“If you are a company you are going to want to avoid fines. . . . I think the result is likely to be greater censorship,” UN Special Rapporteur on Freedom of Expression David Kaye told the BBC.
The German Association of Journalists points out that censorship on social media can affect journalists’ newsgathering ability. “The freedom of speech and the freedom of the press are closely linked. If journalists can’t find something on the web because it’s been deleted, it might affect their work,” says Werner.
Additionally, the Center for Democracy and Technology points out that the law is not clear regarding whether or not comment boards on journalistic websites will also be exempted from the law.
Finally, journalism advocates have noted that the law does not create an appeals system for journalists whose work has been wrongfully removed from social media to report the mistake.
Perhaps one of the most troubling consequences of the NetzDG is not for German journalists, however, but for journalists in other countries. Countries with less democratic political cultures are using the NetzDG and global discourse about the dangers of fraudulent news as a ruse to clamp down on the free press.
According to Reporters Without Borders, the Russian parliament considered a bill in July that mirrored the NetzDG. Critics of Russia’s bill fear that it would be used to censor the news media.
Other countries have also taken cues from the global concern about fraudulent news, leveraging it as a tool to censor legitimate news sources that might be critical of their administrations.
A recent PEN America report on fraudulent news described how Poland recently used rhetoric about fake news when clamping down on the free press in 2016. Poland’s state-owned media was previously under the control of a politically independent entity. However, this year, Polish President Andrzej Duda signed a law to place the state-owned media directly under the control of his conservative administration. He said in a statement that he signed the law in an effort to keep news “unbiased, objective, and credible.”
Additionally, Cambodian authorities recently used ‘fake news’ as an excuse to shutter the non-partisan English-language newspaper the Cambodia Daily, as well as nearly 20 radio stations, including U.S. funded programming such as Radio Free Asia and Voice of America. Government spokesmen in Cambodia cite Donald Trump’s rhetoric about the dangers of fake news to justify its restriction of the news media.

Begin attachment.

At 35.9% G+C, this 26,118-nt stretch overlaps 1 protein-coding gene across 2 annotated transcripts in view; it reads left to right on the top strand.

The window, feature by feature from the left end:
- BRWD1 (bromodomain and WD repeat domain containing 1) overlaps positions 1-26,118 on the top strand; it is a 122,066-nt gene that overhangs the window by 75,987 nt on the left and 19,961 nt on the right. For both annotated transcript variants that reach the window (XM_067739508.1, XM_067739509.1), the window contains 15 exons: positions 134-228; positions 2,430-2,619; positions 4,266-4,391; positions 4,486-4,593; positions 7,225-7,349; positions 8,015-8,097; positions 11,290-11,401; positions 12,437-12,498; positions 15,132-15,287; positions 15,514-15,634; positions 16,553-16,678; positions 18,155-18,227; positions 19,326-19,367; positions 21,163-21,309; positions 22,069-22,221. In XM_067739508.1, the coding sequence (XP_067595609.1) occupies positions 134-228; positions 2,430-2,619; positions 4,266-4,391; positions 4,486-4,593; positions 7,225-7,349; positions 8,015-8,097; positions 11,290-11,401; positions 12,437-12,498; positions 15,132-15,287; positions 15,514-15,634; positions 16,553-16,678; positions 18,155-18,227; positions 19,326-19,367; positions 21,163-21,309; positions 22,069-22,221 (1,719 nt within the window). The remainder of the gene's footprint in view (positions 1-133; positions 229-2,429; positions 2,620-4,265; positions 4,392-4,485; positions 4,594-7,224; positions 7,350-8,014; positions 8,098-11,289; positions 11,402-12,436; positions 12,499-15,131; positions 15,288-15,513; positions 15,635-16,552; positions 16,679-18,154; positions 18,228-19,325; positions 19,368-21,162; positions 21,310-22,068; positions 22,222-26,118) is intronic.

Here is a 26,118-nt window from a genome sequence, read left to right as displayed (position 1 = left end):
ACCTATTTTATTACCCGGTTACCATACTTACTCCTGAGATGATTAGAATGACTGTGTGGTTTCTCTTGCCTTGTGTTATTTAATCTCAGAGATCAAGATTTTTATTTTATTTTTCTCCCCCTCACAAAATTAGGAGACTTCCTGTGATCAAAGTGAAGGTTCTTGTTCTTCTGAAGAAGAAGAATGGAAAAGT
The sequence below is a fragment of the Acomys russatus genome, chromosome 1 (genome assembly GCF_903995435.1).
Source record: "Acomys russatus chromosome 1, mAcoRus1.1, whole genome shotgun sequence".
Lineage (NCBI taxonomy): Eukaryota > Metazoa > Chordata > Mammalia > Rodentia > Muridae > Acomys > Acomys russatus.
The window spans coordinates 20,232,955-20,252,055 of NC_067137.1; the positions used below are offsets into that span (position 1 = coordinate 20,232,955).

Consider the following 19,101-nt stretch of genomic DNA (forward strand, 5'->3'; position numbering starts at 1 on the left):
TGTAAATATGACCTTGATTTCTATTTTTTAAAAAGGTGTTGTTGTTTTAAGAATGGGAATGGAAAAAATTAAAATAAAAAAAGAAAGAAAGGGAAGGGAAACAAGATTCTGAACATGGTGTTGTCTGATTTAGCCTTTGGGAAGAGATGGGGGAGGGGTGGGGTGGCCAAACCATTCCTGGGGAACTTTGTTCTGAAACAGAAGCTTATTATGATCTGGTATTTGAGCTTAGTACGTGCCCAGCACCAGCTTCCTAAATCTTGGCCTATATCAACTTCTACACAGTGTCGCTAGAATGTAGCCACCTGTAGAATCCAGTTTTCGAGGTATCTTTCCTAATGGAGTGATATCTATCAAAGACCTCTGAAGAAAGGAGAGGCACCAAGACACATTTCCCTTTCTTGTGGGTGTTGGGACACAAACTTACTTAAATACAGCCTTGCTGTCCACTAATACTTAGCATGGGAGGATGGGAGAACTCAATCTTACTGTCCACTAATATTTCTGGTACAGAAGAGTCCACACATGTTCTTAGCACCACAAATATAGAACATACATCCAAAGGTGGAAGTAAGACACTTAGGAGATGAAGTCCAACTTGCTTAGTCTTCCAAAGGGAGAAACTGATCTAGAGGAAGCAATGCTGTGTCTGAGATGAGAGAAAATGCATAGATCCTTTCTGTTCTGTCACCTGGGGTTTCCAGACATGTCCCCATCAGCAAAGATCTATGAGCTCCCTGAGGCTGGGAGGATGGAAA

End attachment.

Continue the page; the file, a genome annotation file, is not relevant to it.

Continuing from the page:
Stopping the spread of fraudulent news at home
Americans are also concerned with the spread of fraudulent news on social media. A recent Pew Research Center poll found that a majority of American adults believe that fraudulent news has caused “a great deal of confusion” about the basic facts of current events.
However, because American law establishes more robust protections for free speech than European law, attempting to use laws like Germany’s NetzDG to control the spread of fraudulent news seems unlikely in the United States.
A California assemblymember’s recent attempt to mitigate the spread of fraudulent news online was halted due to First Amendment concerns. The initial text of the bill made it “unlawful for a person to knowingly and willingly make, publish, or circulate on an Internet website . . . a false or deceptive statement designed to influence the vote.”
Because of the difficulties of using legal recourse to mitigate the spread of fraudulent news under American law, Congress is largely turning to social media companies to stop fake news on their own. Facebook’s chief operating officer, Sheryl Sandberg, recently met with House members to discuss the company’s efforts to discuss the issue, and last month, the House Intelligence Committee held an open hearing where representatives from Facebook, Twitter, and Google testified about their efforts to stop fraudulent news.
Still, some free speech advocates have expressed concern that leaving social media companies to handle the problem of fraudulent news leads to a lack of transparency. This concern came to the foreground when Facebook initially refused to reveal the propaganda ads purchased by Russian “trolls” that circulated before the presidential election. It eventually shared them with Congress.
Due to this lack of transparency and fear of government overregulation, some free speech advocates recommend simply teaching Americans to identify fraudulent news on their own. PEN America recommended teaching media literacy to stop the spread of fraudulent news, among other things, in its report on fraudulent news. Additionally, several states, including Pennsylvania and California, proposed bills this year to add courses on media literacy to public school curricula.
Regardless of the solution, the public should be wary of attempts to stop fraudulent news that overly restrict the free speech rights of journalists and the public. Fraudulent news is certainly dangerous to the democratic process, but overly impeding free speech is also inherently problematic.